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FIDO2 Authentication

Zero trust Model or Zero Trust Architecture is a cybersecurity concept that no longer assumes that actors, systems, or services inside the network perimeter should be automatically trusted. Not trusting anyone is applied by default. Even users operating already inside the network need to be verified.

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What is FIDO2 authentication?

Before introducing the concept of FIDO2, it’s worth giving a short and brief introduction explaining passwords and problems related to them.

The biggest problem with passwords is the very basic one. Users simply have to create them, and they are extremely predictable in doing so. This easiness leads immediately to a thing called spray attacks. A spray attack means that cybercriminals basically ‘spray a password’ across multiple accounts. They are not focusing on one particular account, but rather shoot freely hoping to get some victim by luck. Attackers usually go for the low-hanging fruit by using all sorts of predictable passwords. Unfortunately, many times they succeed and gain access to someone's account.

The other alternative attack is the so-called ‘brute force attack’. These types of attacks are much easier to recognize and easier to prevent. They are based on continuously attacking one particular account so network admins will easily see that something suspicious is going on.

Another problem with passwords is related to ‘a shared secret’. Passwords are shared secrets that a user gives to a relying party. That relying party is the resource a user is trying to access. That resource (an application) will assure you that it will store your details in a safe manner. However, password databases get hacked, stolen, and sold every day. User login info is sold on the Dark Web so cybercriminals can simply purchase it without making any effort.

Then, there’s phishing. Basically, a social engineered attack that makes the person think that what he or she does is perfectly fine. You get an email from your bank, your online service provider, or from your boss at work and you are asked to perform an action that seems perfectly reasonable and logical. People tend to think they don’t get easily tricked and misled, but most people can be wrong. Well engineered phishing attacks can trick even people that work in IT related businesses.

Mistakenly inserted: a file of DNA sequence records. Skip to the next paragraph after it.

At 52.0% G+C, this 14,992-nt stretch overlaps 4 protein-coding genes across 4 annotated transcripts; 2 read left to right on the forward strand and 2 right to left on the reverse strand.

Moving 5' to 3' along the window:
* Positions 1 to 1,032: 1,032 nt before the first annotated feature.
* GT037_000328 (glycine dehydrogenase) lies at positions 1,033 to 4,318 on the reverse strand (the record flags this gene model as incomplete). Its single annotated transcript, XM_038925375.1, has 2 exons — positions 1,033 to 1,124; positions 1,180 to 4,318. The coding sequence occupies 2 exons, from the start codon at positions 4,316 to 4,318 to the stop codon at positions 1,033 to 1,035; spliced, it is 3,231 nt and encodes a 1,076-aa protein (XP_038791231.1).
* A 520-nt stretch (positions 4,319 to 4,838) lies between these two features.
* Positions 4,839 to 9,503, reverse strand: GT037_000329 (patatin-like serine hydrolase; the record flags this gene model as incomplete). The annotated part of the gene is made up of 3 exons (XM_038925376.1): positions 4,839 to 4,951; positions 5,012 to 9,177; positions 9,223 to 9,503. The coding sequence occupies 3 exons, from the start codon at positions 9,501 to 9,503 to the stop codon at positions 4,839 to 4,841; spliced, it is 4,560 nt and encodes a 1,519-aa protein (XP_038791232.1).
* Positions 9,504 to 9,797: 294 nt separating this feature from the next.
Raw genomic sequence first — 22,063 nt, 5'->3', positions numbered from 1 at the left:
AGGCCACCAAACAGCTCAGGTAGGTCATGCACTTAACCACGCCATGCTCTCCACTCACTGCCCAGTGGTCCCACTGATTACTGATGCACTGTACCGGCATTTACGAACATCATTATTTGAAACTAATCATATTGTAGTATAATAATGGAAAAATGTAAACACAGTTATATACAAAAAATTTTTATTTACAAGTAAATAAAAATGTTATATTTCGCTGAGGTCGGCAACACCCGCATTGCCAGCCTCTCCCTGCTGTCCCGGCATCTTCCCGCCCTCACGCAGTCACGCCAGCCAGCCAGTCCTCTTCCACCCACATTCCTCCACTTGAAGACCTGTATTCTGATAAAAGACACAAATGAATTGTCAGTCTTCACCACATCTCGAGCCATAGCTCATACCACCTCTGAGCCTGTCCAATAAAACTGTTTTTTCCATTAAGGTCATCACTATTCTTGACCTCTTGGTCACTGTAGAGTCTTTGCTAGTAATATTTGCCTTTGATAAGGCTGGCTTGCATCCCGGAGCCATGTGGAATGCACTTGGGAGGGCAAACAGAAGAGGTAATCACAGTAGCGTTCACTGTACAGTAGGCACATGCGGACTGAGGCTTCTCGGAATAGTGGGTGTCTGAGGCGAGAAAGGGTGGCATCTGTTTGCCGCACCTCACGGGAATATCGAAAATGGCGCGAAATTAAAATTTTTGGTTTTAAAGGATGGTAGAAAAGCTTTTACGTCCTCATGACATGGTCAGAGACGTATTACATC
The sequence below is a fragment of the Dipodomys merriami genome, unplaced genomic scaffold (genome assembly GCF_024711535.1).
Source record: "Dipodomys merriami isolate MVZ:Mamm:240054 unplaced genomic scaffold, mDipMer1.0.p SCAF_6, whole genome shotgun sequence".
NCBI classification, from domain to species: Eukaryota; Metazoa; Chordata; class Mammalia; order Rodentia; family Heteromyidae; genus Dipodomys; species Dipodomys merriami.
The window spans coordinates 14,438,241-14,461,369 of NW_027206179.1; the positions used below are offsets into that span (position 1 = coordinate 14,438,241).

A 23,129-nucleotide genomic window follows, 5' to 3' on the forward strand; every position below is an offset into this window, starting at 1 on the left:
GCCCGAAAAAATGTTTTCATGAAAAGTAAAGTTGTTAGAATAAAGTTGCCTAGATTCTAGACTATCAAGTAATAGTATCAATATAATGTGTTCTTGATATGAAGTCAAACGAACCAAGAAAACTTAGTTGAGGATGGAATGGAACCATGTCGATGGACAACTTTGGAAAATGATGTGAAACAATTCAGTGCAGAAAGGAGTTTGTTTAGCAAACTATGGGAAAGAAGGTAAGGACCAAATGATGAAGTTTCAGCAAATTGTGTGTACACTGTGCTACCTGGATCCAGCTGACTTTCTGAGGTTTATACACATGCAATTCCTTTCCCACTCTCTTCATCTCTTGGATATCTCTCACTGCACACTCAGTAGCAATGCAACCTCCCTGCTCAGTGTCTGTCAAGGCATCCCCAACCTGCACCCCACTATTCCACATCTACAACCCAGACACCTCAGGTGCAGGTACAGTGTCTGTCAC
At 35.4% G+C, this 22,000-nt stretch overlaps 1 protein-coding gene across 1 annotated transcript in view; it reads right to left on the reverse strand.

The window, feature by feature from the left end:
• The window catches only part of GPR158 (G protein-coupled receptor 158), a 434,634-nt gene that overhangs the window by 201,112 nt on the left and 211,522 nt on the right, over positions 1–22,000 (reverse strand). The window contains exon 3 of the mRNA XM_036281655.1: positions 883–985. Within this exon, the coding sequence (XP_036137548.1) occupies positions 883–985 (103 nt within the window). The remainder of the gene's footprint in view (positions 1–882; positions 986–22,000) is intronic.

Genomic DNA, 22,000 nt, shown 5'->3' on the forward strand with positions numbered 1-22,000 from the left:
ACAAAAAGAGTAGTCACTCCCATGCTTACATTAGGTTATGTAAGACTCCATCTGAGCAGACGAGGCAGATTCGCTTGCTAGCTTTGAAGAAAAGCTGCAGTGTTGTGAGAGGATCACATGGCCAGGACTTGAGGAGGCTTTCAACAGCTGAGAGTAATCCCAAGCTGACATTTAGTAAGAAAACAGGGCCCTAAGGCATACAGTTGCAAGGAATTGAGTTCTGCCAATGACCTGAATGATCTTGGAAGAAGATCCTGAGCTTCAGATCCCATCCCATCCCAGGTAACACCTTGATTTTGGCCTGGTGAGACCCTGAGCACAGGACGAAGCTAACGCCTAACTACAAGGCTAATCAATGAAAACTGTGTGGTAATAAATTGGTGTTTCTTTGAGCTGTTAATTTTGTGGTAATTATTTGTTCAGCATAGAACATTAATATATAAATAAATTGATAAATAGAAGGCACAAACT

All security professionals agree about one thing. We need to educate users about using passwords and about ways to increase cybersecurity on a personal level. Passwords can get breached easily and so-called multi-factor authentication (MFA) or two-factor authentication (2FA) is an absolute must if you want to make sure your online resources are better protected.

MFA can eliminate the vast majority of sign-ins with compromised passwords. The MFA is simply providing that additional layer of protection. So in case of ‘spray attacks’ with MFA they simply can’t happen. Even using the very basic and quite old MFA approach based on SMS is sufficient to protect from these types of attacks.

For high-value accounts it’s worth considering a more advanced approach to MFA based on authenticating apps or email push notifications.

These methods can trick you as well into the comfortable feeling of total security. The problem is that if people get used to accepting push notifications they simply don’t double-check then and they may also accept a bad actor tricking you into thinking that that push notification came from a valid source, while in reality, you are giving an attacker the green light to go through your MFA. One of the nice things could be using something like an unauthentic trap that uses push notifications, people can just receive the notification and approve. The one thing I will say is don't over prompt for an MFA. It's all too easy, especially if you are using an authenticator wrap. You get prompted and say, “Oh, I approve” and then you get prompted again. You go approve. And before you know it, you're not thinking about what you are being asked to approve? You're simply approving. And of course, when you're sitting on a beach on your holiday and you get prompted and you just approve, somebody attacked you.

And that’s the moment when we get to FIDO2 authentication also called WebAuth or Web Authentication standard. FIDO2 is a global standard of authentication built by the World Wide Web consortium. WebAuthn is one of two major components that together with Client to Authenticator Protocol (CTAP) makes up the FIDO2 standard. The FIDO2 standard allows users to take advantage of their common devices like laptops or smartphones and use them as local authenticators, rather than relying on traditional methods such as usernames and passwords.

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FIDO2 is supported by all major platforms and browsers WebAuth uses public-key cryptography to keep user accounts safe from phishing attacks. Users can choose between internal or external authenticators, and easily log in across devices and services while maintaining a high-security level.

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How do you implement FIDO2 authentication?

Secfense User Access Security Broker makes it possible to use any Multi-Factor Authentication method on any application. But when we are asked for advice we always mention FIDO2 and suggest our customers to familiarize with this standard. FIDO2 is the safest and most convenient way to take advantage of MFA protection. FIDO2 is also the best way to take advantage of microauthorizations, the functionality of Secfense broker that lets you add additional authentication requirements anywhere inside of the application.

Below you can find a video where you see how FIDO2 works and how it can be deployed and scaled on web applications with the user of Secfense security broker.

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